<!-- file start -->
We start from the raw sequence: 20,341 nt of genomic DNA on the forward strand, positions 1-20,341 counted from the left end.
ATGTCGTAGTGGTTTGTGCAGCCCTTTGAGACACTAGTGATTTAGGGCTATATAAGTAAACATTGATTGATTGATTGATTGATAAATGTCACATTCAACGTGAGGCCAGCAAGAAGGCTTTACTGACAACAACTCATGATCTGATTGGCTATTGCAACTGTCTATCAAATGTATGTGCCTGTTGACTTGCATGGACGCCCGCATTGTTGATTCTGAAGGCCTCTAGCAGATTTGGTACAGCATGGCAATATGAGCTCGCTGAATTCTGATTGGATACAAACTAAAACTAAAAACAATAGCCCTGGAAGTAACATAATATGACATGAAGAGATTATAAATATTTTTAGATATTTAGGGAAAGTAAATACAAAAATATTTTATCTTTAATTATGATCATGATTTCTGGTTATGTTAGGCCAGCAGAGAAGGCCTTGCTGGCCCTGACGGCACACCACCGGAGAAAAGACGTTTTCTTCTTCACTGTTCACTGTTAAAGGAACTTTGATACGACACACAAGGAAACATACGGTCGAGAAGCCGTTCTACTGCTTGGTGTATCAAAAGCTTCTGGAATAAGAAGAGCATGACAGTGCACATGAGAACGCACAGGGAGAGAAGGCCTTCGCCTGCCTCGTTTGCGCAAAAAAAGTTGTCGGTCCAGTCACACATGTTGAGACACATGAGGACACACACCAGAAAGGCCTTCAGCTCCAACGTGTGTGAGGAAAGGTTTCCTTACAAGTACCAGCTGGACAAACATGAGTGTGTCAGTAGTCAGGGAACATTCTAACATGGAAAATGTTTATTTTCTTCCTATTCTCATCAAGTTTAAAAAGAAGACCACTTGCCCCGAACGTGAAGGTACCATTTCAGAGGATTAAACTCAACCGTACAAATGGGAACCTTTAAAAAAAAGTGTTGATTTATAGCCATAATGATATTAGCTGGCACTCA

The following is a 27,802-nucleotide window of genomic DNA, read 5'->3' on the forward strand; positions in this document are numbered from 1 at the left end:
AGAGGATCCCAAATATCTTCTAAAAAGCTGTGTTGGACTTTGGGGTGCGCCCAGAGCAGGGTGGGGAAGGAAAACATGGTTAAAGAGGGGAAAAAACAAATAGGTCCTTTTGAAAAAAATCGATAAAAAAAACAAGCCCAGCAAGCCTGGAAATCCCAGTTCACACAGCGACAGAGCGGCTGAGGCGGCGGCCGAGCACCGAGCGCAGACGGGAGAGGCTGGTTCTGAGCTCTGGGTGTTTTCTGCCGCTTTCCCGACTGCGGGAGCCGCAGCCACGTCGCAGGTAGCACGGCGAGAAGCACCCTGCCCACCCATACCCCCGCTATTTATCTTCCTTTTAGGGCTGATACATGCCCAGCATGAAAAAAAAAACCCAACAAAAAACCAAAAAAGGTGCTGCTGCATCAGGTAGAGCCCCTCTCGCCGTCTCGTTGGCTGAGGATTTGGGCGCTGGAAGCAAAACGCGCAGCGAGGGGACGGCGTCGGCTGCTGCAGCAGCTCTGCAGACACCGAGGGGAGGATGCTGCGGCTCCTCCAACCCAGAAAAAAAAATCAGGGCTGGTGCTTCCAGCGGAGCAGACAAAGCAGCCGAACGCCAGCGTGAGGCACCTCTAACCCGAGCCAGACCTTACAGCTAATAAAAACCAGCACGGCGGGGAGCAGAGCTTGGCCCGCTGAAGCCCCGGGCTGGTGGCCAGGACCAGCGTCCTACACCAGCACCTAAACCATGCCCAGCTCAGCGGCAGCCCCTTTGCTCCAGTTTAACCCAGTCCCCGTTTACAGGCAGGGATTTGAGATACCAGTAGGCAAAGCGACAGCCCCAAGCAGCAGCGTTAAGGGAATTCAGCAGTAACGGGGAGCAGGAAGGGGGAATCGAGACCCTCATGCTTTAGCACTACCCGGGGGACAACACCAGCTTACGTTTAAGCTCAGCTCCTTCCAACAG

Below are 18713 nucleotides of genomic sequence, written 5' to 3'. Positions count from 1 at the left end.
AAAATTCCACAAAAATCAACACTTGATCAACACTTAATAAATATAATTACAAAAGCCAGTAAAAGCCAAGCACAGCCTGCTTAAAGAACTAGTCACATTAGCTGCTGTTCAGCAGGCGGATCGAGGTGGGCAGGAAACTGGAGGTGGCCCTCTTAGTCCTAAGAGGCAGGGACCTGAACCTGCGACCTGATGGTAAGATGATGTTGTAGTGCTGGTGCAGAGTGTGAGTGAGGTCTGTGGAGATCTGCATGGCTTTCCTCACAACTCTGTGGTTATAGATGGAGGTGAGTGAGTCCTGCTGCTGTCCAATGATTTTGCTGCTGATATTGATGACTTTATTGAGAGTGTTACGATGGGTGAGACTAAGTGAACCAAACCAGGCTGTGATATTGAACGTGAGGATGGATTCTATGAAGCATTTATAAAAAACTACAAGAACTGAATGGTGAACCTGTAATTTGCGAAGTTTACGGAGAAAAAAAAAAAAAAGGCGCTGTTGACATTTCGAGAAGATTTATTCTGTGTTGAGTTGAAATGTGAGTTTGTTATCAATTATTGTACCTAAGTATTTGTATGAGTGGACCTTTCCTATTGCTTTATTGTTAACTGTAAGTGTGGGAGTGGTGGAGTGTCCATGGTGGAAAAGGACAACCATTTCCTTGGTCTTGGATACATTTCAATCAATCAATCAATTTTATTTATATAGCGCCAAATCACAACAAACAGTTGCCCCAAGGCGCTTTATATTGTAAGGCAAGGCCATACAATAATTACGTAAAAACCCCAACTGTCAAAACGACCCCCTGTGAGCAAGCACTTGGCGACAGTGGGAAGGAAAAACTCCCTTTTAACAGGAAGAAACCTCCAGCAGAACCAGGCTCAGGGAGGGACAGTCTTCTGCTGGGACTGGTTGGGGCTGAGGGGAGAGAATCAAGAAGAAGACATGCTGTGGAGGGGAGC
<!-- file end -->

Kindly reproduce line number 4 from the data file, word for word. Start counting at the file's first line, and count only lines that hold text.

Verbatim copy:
AGAGGATCCCAAATATCTTCTAAAAAGCTGTGTTGGACTTTGGGGTGCGCCCAGAGCAGGGTGGGGAAGGAAAACATGGTTAAAGAGGGGAAAAAACAAATAGGTCCTTTTGAAAAAAATCGATAAAAAAAACAAGCCCAGCAAGCCTGGAAATCCCAGTTCACACAGCGACAGAGCGGCTGAGGCGGCGGCCGAGCACCGAGCGCAGACGGGAGAGGCTGGTTCTGAGCTCTGGGTGTTTTCTGCCGCTTTCCCGACTGCGGGAGCCGCAGCCACGTCGCAGGTAGCACGGCGAGAAGCACCCTGCCCACCCATACCCCCGCTATTTATCTTCCTTTTAGGGCTGATACATGCCCAGCATGAAAAAAAAAACCCAACAAAAAACCAAAAAAGGTGCTGCTGCATCAGGTAGAGCCCCTCTCGCCGTCTCGTTGGCTGAGGATTTGGGCGCTGGAAGCAAAACGCGCAGCGAGGGGACGGCGTCGGCTGCTGCAGCAGCTCTGCAGACACCGAGGGGAGGATGCTGCGGCTCCTCCAACCCAGAAAAAAAAATCAGGGCTGGTGCTTCCAGCGGAGCAGACAAAGCAGCCGAACGCCAGCGTGAGGCACCTCTAACCCGAGCCAGACCTTACAGCTAATAAAAACCAGCACGGCGGGGAGCAGAGCTTGGCCCGCTGAAGCCCCGGGCTGGTGGCCAGGACCAGCGTCCTACACCAGCACCTAAACCATGCCCAGCTCAGCGGCAGCCCCTTTGCTCCAGTTTAACCCAGTCCCCGTTTACAGGCAGGGATTTGAGATACCAGTAGGCAAAGCGACAGCCCCAAGCAGCAGCGTTAAGGGAATTCAGCAGTAACGGGGAGCAGGAAGGGGGAATCGAGACCCTCATGCTTTAGCACTACCCGGGGGACAACACCAGCTTACGTTTAAGCTCAGCTCCTTCCAACAG